Cyberspeak

Mellon grant helps profs design high-tech aids for teaching foreign languages

By Mary Boone

Teaching college students the art of creating Mandarin Chinese characters was never easy. There were chalkboard demonstrations, handouts and repeated explanations of the differences between traditional and simplified characters.

“If you’re learning 30 new words during a class, it’s difficult for students to go back to their rooms and remember the stroke order and pronunciation of all those characters,” says Puget Sound Instructor Lotus Perry.

Mandarin Chinese hasn’t become any less complicated, but the use of technology has made it easier and more interesting for students to practice both writing and speaking.

A grant from the Mellon Foundation has helped Puget Sound integrate technology into all its foreign language courses. The $250,000 grant was awarded to a consortium of Northwest colleges—Puget Sound, Lewis and Clark, Whitman and Willamette—and has been used differently by each of the schools.

At Puget Sound some of the money went to faculty release time, travel and software, but most was invested in student assistance. Foreign language faculty members first learned how they could best integrate technology into their teaching. The school then partnered with students by hiring them to download slides, build Web sites and create animation programs like the one Perry uses to teach stroke technique.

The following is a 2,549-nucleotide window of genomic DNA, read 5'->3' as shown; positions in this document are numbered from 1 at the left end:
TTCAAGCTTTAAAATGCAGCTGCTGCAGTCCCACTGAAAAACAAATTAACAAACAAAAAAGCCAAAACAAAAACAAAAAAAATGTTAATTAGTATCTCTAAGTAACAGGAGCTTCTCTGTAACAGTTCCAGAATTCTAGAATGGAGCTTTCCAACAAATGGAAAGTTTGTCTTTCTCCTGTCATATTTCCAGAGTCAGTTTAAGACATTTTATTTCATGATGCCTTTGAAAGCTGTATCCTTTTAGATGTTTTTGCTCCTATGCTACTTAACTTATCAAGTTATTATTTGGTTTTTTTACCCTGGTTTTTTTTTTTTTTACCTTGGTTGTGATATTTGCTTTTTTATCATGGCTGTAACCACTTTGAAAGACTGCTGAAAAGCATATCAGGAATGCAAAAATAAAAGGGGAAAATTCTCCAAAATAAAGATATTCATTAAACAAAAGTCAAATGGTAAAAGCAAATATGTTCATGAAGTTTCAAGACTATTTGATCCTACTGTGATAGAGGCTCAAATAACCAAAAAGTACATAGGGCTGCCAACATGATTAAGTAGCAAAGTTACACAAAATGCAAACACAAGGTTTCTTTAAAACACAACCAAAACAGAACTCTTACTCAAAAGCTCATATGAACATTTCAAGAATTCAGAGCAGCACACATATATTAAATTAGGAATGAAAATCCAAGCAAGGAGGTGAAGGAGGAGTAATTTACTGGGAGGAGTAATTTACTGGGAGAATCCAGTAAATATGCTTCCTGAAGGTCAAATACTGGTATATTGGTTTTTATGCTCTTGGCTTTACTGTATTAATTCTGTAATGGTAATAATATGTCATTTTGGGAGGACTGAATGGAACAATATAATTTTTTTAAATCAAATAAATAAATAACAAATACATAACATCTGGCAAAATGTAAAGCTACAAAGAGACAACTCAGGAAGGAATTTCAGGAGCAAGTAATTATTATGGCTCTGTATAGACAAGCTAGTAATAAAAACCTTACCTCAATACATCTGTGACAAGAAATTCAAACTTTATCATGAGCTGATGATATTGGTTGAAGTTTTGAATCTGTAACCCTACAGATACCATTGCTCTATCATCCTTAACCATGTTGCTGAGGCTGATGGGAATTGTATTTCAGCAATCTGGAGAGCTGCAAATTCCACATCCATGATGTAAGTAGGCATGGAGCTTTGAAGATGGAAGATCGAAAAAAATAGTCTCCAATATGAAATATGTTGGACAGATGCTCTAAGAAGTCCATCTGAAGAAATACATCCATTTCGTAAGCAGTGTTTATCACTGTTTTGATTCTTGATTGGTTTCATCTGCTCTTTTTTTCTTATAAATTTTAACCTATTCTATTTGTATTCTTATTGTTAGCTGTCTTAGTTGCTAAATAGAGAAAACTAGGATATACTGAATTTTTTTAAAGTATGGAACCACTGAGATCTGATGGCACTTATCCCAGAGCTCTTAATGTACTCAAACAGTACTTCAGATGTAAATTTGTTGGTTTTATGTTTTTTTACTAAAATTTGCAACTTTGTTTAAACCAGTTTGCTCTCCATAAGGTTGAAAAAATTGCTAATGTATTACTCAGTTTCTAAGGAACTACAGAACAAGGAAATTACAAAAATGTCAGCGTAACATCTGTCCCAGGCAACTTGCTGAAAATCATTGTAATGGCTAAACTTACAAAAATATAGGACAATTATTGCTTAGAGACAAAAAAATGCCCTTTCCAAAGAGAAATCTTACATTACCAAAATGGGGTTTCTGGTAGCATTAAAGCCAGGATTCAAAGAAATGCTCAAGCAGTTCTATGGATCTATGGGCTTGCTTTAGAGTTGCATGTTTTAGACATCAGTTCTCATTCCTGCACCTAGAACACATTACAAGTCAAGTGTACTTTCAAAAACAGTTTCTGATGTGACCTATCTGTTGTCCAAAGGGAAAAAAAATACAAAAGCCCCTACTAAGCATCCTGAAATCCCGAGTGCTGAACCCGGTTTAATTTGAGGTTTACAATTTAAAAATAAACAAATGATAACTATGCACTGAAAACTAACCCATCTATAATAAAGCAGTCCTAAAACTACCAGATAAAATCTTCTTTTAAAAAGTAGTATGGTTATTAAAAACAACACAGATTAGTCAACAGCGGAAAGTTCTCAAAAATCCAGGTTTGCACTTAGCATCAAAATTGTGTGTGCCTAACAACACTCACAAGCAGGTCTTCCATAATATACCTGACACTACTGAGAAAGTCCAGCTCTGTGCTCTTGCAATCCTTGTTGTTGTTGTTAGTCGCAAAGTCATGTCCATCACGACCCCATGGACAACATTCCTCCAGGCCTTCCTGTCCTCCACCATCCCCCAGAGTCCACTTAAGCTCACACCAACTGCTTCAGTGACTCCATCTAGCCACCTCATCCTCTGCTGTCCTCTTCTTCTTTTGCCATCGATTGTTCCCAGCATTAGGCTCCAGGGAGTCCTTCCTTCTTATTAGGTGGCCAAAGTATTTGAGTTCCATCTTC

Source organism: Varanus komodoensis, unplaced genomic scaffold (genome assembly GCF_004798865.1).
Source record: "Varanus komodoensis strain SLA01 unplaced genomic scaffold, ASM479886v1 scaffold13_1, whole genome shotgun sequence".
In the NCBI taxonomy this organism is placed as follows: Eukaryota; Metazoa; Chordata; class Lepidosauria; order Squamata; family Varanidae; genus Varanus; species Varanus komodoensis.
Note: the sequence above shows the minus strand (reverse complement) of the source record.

“Technology isn’t a panacea, but it has allowed us to ask: How can technology help us do a better job of what we’re already doing?” says Michel Rocchi, chair of the foreign languages and literature department.

Rocchi and other faculty members underwent training at Middlebury College in Vermont, which the Mellon Foundation designated as its technology training center. Those Puget Sound professors, among them Harry Velez and David Tinsley, later offered hands-on workshops for the faculty back home.

“Some of my colleagues were real techno-geeks, so their training was at a higher level,” says Rocchi. “I, on the other hand, went from fountain pen to PowerPoint all in one year. We all started at different places along that continuum, but we’ve united in understanding that there are many ways technology can help us become more effective teachers.”

Grant funds also were used make technological upgrades in classrooms. Wyatt Hall’s new “turnaround” classrooms, for example, are equipped with U-shaped tables at which students sit for lecture portions of class and then, quite literally, they can turn around to access individual computers and apply what they’ve learned.

“Previously we would tell students, before the next class you should check out the online newspaper accounts of something like the Lisbon earthquake,” says Rocchi. “Now, at the click of a button we can show them what we’re talking about, discuss it as a class and go on.

“We can also have students work on in-class assignments and the professor can monitor what each of them is doing,” he says. “We can find a student who’s on-target with the concept we’re discussing and project that onto the screen so everyone can see it.”

Self-testing and audio programs allow students to practice outside class and make assignments more interactive.

“We’re using cutting-edge technology to create cutting-edge teaching,” says Rocchi. “This is a world filled with technology. We’re excited to be able to involve students in this work so that they’re better prepared for the world beyond college.”